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I had a read around the internet but still really rather confused. Say the network setup looks something like this:

PC > Firewall > DNS Server

I was under the impression that the pc would attempt to access the DNS server but the firewall would instantly block the request because its noticed that the domain being requested is in its blacklist.

Reading online however, it seems the initial request to the DNS server is actually allowed but when the DNS server returns the IP address of the domain, its blocked and unable to reach the PC.

Why is it done like this or was I right initially and have completely misunderstood something?

migrated from webapps.stackexchange.com Nov 12 '16 at 1:05

This question came from our site for power users of web applications.

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    I'm afraid this has nothing to do with using a web application. Try Super User. – ale Nov 11 '16 at 14:46
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DNS black listing can apply to multiple different types of situations and each implementation is different depending on what type. Some of the types of DNS black listing include preventing client computers from correctly resolving certain names through any or all of locally on the PC in the hosts file, an onsite or offsite DNS server/forwarder/cache. Then there are the reverse DNS blacklists for things like email servers to block bad email servers from sending them email.

DNS Blacklist for Clients

Your diagram matches the concept of blocking a client from accessing a host through the use of an offsite DNS server/forwarder such as http://www.opendns.com

You should note that the firewall has nothing to do with the actual filtering. Though, most homes typically have a single device that functions as modem/firewall/router/Wifi/DHCP server/DNS forwarder (henceforth called 'home router') and it typically tells its clients to use itself as the DNS server. This means that configuring that device to use the DNS server/forwarder, such as OpenDNS describes, will "protect" all clients of that device. The way this happens is that the client makes a dns request to the home router which then forwards the request along to the opendns server, which then checks the name against its blacklists and if it matches it returns an incorrect IP address.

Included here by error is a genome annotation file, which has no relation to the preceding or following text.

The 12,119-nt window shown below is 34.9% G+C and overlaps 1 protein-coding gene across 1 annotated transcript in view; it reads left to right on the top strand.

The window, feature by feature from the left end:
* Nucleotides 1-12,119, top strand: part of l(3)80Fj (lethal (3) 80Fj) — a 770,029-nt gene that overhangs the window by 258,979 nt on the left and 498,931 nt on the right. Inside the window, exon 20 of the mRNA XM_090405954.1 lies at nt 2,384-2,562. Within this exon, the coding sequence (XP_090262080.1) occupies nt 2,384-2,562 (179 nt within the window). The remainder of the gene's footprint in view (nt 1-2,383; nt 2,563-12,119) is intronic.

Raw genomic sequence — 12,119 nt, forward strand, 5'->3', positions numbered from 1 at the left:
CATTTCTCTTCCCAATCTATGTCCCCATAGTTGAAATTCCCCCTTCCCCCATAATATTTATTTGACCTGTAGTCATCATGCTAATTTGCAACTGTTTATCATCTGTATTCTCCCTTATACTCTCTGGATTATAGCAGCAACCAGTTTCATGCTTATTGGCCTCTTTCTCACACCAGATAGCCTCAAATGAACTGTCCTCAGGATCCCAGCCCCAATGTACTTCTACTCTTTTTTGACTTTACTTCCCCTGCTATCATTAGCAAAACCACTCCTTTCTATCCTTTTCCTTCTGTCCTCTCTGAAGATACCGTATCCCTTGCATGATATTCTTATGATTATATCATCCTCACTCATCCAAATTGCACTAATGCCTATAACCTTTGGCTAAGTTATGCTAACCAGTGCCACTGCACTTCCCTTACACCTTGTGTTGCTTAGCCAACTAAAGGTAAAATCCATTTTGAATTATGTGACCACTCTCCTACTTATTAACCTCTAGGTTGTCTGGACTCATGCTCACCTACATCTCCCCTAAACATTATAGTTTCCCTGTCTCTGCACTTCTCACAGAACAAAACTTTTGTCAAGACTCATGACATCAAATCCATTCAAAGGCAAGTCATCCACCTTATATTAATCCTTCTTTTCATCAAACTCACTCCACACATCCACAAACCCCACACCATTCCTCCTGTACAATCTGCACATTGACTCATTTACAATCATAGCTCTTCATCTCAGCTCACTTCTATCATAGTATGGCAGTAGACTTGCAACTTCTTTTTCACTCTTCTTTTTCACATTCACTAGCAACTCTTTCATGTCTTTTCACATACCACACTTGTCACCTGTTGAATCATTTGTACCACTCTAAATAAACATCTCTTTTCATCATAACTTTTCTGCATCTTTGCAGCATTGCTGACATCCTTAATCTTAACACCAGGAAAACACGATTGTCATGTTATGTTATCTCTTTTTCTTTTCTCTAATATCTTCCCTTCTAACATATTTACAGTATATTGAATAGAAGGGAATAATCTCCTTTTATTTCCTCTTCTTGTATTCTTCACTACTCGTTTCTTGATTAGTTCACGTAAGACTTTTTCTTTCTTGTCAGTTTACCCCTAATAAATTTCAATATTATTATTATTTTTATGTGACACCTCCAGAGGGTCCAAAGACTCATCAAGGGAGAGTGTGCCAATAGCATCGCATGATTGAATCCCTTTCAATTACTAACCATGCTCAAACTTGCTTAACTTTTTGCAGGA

While I've not checked OpenDNS on what they specifically return, typically this sort of service returns the IP address of one of the DNS service's web servers. So if someone using their service tries to visit a web page on their list the client will instead be shown the DNS services website instead, explaining what just happened.

You can of course do this with your own, on-site DNS server, or even just on your local computer through your hosts file, having it return the address 127.0.0.1 so that any web requests to bad names will instead try and read your own computer to see if it is serving web pages, which it usually isn't so you will get an error instead of a bad website.

This sort of black listing also works for different types of traffic besides web browsing, such as chat programs, games, and more.

DNS Blacklisting for Email Servers Receiving Mail

This is trickier and is handled by the email server receiving an email. Receiving email is a tricky business and many methods are used to try and sort the spam from the ham. Two of the checks are

  • The sending server makes a claim to a name as who they are, such as smtp.example-company.com who the receiver then checks with its own DNS server to confirm if the public DNS record for that name matches the IP address that has connected to it.
  • The receiving server also does a reverse DNS lookup on the IP address that connected to it and may get back something like client42.adsl.example-isp.com, then it will do a DNS lookup on the name client42.adsl.example-isp.com and check to see that the IP it gets back matches the one that has established the connection to it.

The DNS blacklist check part comes in if any of the above names match an entry in the black list then the email server can consider the incoming email more likely to be spam or reject the email, or just close the connection.

Email servers also use many other checks such as SPF, DKIM, and many more to identify what is spam.

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